I use it to help me "correct" when my horse throws his head up. I am older and a bit too slow to correct and reward my horse when he pops his head up. I use mine on the very loosest ring and basically I am riding purely on my own reins. It only engages and puts pressure on his bridle when he REALLY throws his head up and as soon as he lowers it a bit it will disengage and give the "reward." Mind you, it is set so he can raise his head out of "correct frame" , it only engages in the EXTREME stargazing moments. It also does not interfere at all with him stretching his head downh, in fact he can put his nose on his hooves if he wants. I also only use it for a week only, then take it right off and don't use it for a month or so. Some horses come to rely on them and then it's really hard to undo that.
     
    05-13-2012, 08:17 PM
  #6
Banned
Quote:
Originally Posted by ponyboy    
Martingales are to prevent the horse from throwing their head up to avoid the bit. But these days they seem to be used just for fashion.
Winner winner chicken dinner.
     
    05-13-2012, 08:46 PM
  #7
Showing
Quote:
Originally Posted by ponyboy    
Martingales are to prevent the horse from throwing their head up to avoid the bit. But these days they seem to be used just for fashion.
Exactly. Look at top level hunter horses. You'll see almost all of them wearing standing martingales. Obviously horses of that caliber competing in hunters don't have problems tossing their heads, so it's all for fashion.
     
    05-14-2012, 01:24 PM
  #8
Foal
Smile

Quote:
Originally Posted by KaiKamm93    
I know different disciplines, especially in jumping, certain types of martingales are preferred over others. Standing Martingales are popular among hunter/jumpers, and attach to the bottom of the noseband. Running Martingales are the ONLY legal martingales for eventing & combined tests and racing, and attach to the reins with rings. Depending on the type of showing you do depends on what you use. However, if you don't "need" them, I personally wouldn't use them.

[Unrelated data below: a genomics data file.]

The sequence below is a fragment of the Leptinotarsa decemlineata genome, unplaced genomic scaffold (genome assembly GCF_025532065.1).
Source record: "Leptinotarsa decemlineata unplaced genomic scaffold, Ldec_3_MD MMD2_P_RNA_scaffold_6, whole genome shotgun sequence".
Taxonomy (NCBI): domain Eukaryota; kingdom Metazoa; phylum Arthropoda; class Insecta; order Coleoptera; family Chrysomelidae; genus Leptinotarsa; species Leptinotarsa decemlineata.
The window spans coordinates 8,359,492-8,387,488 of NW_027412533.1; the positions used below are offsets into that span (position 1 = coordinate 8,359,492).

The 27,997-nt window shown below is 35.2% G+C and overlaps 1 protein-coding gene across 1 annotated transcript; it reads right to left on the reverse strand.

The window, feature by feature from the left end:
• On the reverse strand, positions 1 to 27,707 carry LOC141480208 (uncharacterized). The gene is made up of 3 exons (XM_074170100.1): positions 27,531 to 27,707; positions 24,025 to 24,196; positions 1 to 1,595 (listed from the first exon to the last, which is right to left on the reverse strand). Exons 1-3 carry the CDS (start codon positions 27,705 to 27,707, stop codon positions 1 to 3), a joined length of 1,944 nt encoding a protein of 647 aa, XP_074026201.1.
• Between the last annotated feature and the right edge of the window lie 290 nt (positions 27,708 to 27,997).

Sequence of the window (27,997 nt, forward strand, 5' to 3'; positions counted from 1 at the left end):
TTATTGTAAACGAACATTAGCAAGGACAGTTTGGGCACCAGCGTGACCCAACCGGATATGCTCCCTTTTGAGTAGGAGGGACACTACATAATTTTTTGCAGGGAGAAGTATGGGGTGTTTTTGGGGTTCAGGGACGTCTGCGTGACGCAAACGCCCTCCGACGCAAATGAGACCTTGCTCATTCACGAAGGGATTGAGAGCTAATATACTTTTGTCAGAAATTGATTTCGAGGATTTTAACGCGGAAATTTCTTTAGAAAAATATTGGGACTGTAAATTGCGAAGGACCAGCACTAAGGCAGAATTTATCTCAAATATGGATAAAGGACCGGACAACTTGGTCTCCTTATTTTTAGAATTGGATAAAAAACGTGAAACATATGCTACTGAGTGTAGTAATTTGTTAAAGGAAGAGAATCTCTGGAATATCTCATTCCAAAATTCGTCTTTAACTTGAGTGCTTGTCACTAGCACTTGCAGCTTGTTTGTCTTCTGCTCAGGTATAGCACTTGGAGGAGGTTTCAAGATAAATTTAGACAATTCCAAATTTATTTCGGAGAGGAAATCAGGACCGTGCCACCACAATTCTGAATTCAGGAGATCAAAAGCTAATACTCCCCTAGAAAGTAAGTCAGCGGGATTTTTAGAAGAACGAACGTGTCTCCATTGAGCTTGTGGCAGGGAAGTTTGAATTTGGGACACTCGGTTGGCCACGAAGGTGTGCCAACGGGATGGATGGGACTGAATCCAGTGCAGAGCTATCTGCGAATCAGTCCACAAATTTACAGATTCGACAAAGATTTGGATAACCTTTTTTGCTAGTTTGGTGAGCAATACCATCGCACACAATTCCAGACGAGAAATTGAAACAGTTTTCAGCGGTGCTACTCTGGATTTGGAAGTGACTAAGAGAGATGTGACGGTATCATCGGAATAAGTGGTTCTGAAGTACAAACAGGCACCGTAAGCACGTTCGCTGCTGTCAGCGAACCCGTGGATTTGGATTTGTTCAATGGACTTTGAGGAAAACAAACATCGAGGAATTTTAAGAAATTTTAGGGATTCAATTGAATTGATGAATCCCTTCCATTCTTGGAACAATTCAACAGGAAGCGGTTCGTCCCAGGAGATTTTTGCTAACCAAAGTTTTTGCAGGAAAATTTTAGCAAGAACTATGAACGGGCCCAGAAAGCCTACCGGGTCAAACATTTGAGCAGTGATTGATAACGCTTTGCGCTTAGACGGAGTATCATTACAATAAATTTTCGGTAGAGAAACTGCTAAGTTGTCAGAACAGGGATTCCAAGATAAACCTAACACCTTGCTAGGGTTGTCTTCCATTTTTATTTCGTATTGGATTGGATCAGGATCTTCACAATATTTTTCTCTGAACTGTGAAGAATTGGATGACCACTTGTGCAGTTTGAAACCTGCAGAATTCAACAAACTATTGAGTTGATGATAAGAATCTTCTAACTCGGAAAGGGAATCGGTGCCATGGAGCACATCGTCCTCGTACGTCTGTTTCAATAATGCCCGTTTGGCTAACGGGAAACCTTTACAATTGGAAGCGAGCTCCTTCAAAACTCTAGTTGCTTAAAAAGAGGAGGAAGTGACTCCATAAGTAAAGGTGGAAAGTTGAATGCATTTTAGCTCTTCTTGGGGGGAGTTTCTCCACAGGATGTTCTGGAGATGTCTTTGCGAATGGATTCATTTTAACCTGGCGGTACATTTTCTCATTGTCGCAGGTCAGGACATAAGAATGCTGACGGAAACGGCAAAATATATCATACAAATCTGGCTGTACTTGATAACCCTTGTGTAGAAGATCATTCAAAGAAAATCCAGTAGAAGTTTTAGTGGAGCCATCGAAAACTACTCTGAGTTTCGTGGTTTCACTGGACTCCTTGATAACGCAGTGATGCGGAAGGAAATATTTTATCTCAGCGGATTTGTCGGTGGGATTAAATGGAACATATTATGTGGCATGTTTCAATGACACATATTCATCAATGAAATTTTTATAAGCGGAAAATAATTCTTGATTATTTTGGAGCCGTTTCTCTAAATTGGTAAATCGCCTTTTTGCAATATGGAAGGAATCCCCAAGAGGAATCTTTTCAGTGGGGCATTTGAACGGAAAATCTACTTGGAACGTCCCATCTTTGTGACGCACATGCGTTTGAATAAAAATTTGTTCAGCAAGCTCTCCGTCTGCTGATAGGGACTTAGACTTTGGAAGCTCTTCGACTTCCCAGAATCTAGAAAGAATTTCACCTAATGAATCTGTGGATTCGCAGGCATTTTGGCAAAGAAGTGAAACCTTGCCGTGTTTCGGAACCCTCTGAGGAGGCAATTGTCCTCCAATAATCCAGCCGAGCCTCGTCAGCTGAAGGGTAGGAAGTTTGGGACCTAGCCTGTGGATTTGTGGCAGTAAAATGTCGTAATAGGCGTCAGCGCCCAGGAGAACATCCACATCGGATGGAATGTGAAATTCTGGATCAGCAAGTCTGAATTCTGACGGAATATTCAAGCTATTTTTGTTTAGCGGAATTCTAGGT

By the way, martingales are used to literally tie the horses head down. If you have a horse who likes to throw up his head to evade the bit, this could be a helpful tool, but since Woodsie doesn't do that (at least to a problematic degree that I've ever seen), I believe it would be a waste of your money :P
     
    05-14-2012, 02:57 PM
  #9
Super Moderator
Most of the martingales you see being used are incorrectly adjusted. The standings are being used as a tie down and this teaches horses to actually lean into the pressure and use it to balance themselves. This creates real future problems.

This is how to properly adjust a standing


Commonly seen BADLY adjusted standing martingales







A badly adjusted running martingale can be very punishing to a horse pulling the bit onto the bars of the horse's mouths when it shouldn't even be making contact.
This is a properly adjusted running martingale. The rings should reach the throat.



BADLY adjusted runnings





Cinnys Whinny likes this.
     
    05-14-2012, 07:32 PM
  #10
Started
Quote:
Originally Posted by equiniphile    
Exactly. Look at top level hunter horses. You'll see almost all of them wearing standing martingales. Obviously horses of that caliber competing in hunters don't have problems tossing their heads, so it's all for fashion.
I doubt every single horse in show jumping is a chronic head-tosser either...